Istria is full of castles that have an impressive and dark past. Look for their ruins and find out their secrets!
In the Middle Ages, Istria was not a gentle tourist region as visitors today know and love it. Rich feudal lords ruled over poor peasants from their fortified cities - castles.
Nevertheless, the feudal lords did not lead an easy life either, because there is no castle in Istria that was not attacked at least once. Many castles have been conquered, burnt, demolished, rebuilt, and again devastated. Istrian feudal lords are a variegated sort - ranging from frauds, thieves and ex-convicts to intellectuals, warlords and noblemen. One of the owners even became the Doge of Venice.
The castles have many architectural similarities - they are all made of stone and consist of the main tower, ramparts, residential buildings, lord's quarters and an open courtyard.
Their size depended on the financial power of the lords. They are located on strategically important locations, often on inaccessible terrain, near streams, rivers or water springs.
The decline of the significance of castles began in the 16th century, when the advent of firearms made the narrow and high square tower an easy target for cannon fire. The castles were mostly abandoned in this period, and the population raised settlements in their vicinity that later became the well-known Istrian towns.
As you walk along the abandoned walls of Istrian castles, go back a few hundred years in the past. Witness the battles, listen to the thunder of the horse gallop, admire the flaunting feudal lords in their finery and empathize with the exhausted serf who works from dawn to dusk.
Head to inland Istria and discover some of the most impressive castles!
Visit the eerily empty ruins of Dvigrad near Kanfanar and the Lim Channel, which bear witness to the once luxurious medieval castle. This area has been populated since prehistoric times, and in the past there were two fortified towns here - Moncastello and Castel Parentino. The name Dvigrad comes from "dva grada" , but the other town has not existed even in ruins for a long time. Castel Parentino was abandoned in the 10th century, and the ruins you will explore are the remains of Moncastello.
Dvigrad has been demolished many times, and many soldiers died defending it. After the wars, the epidemics of plague and malaria followed, so most of the population left the city and moved to Kanfanar. Only the poorest families remained in the forlorn Dvigrad.
The legend says that the notorious pirate Captain Morgan buried his vast treasure in Dvigrad. Learn more about this and other dark Istrian legends in our article!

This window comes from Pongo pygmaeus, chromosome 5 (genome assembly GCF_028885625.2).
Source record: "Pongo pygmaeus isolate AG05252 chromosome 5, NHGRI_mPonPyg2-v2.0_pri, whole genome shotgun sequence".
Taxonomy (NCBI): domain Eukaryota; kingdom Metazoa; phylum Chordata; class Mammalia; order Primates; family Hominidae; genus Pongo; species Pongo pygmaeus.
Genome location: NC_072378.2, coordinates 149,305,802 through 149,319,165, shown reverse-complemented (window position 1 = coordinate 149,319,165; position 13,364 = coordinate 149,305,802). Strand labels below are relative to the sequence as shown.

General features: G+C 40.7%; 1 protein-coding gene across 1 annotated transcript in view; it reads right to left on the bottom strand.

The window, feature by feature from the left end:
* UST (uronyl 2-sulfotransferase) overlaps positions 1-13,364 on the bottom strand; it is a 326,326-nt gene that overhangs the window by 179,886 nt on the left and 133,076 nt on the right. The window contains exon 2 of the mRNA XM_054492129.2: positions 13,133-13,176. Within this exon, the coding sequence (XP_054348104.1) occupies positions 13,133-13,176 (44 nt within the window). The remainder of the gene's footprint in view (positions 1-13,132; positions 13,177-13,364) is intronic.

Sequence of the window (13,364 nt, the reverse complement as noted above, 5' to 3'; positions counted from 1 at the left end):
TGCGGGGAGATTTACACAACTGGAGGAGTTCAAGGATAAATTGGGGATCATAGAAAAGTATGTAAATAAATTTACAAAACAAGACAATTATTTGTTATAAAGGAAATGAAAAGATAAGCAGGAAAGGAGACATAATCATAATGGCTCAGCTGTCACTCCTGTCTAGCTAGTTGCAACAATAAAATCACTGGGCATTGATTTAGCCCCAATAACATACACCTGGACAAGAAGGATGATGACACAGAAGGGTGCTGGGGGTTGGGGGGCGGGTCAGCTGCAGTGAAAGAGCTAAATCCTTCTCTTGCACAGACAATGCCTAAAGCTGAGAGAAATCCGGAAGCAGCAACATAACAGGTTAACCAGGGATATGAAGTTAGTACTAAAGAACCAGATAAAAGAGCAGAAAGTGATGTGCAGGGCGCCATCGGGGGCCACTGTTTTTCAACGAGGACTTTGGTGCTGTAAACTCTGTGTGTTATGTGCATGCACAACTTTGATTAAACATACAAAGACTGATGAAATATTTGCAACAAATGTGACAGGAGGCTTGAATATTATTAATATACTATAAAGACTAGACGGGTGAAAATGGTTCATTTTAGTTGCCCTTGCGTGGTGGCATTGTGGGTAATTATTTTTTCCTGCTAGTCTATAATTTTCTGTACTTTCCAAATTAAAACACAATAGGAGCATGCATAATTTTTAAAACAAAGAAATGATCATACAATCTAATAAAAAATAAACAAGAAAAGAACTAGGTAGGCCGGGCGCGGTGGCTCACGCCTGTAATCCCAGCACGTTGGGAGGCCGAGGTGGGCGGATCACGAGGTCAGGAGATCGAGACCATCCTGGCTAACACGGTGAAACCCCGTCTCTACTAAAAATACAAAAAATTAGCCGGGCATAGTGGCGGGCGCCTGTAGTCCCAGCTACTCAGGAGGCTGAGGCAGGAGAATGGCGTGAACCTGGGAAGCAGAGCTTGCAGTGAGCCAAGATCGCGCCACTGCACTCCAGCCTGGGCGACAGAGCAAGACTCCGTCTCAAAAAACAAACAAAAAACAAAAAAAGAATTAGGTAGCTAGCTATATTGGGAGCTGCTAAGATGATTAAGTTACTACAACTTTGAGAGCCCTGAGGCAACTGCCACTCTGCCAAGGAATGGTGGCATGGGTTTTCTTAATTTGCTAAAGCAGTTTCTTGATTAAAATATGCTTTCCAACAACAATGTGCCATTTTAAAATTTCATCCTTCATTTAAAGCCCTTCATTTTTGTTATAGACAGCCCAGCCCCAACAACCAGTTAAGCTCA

2. The Pietrapelosa Castle
The Pietrapelosa Castle overlooks the valley of the Mirna River, hidden in dense vegetation on the elevation between Buzet and Livade. The dense moss that had always grown on its stone walls gave it a name that translates "hairy fortress".
Climb up to the castle, and enjoy the view from the elevation that was extremely important for monitoring river and land traffic in the Middle Ages.
The stone plate with a hole in the middle – the latrine, a predecessor of today's toilet, has been preserved on the west wall, positioned above the cliff. At the time the latrine was a symbol of an enviable level of comfort and hygiene.
The rich history of the castle was tarnished by numerous betrayals and plots, and one of the owners lost the property to gambling debts. As the nobles plotted and reveled in luxury, at the foot of the castle the peasants lived their hardworking and toilsome lives.
Stop by Svetvinčenat and visit the Morosini-Grimani Castle. This exceptionally well-preserved castle is also the largest building in the small Svetvinčenat.
The first fortress was built in the 13th century, and the castle was built by a rich Venetian noble family Morosini. It often fell victim to attacks and fires, so it is no wonder that its interior was designed to provide accommodation for as many as two hundred musketeers and lancers.
Near the castle there is also The House of the Witch Mara, a place where the legend is reconstructed with the help of state-of-the-art technology.
4. The Castle of Pazin
Explore the Castle of Pazin, the largest and best preserved medieval fort in Istria. It is first mentioned in the 10th century, and it was ruled by many owners, from the Habsburgs to Italian nobility.
At the foot of the castle walls, accessed by a drawbridge, there is the Pazin Abyss, a mysterious pit that has always inspired human imagination. The Castle and the Pazin Abyss are the scene of the novel Mathias Sandorf, by Jules Verne, the father of science fiction.
Today, the Castle of Pazin is the location of the Ethnographic Museum of Istria where it is possible to see the material related to the life of the inhabitants of the Istrian peninsula.
5. The Momjan Castle
The Momjan Castle, nowadays devastated and overgrown with ivy, can hardly conjure up the power and richness of life that once marked it. Climb up to the 280-meter-high hill on which the castle is located and enjoy the view of the Dragonja river valley.
The Momjan Castle is also known as the Rota Castle after a rich Italian family who owned it for a long time. The family abandoned it in the 19th century, and its stone walls slowly began to fall into decay.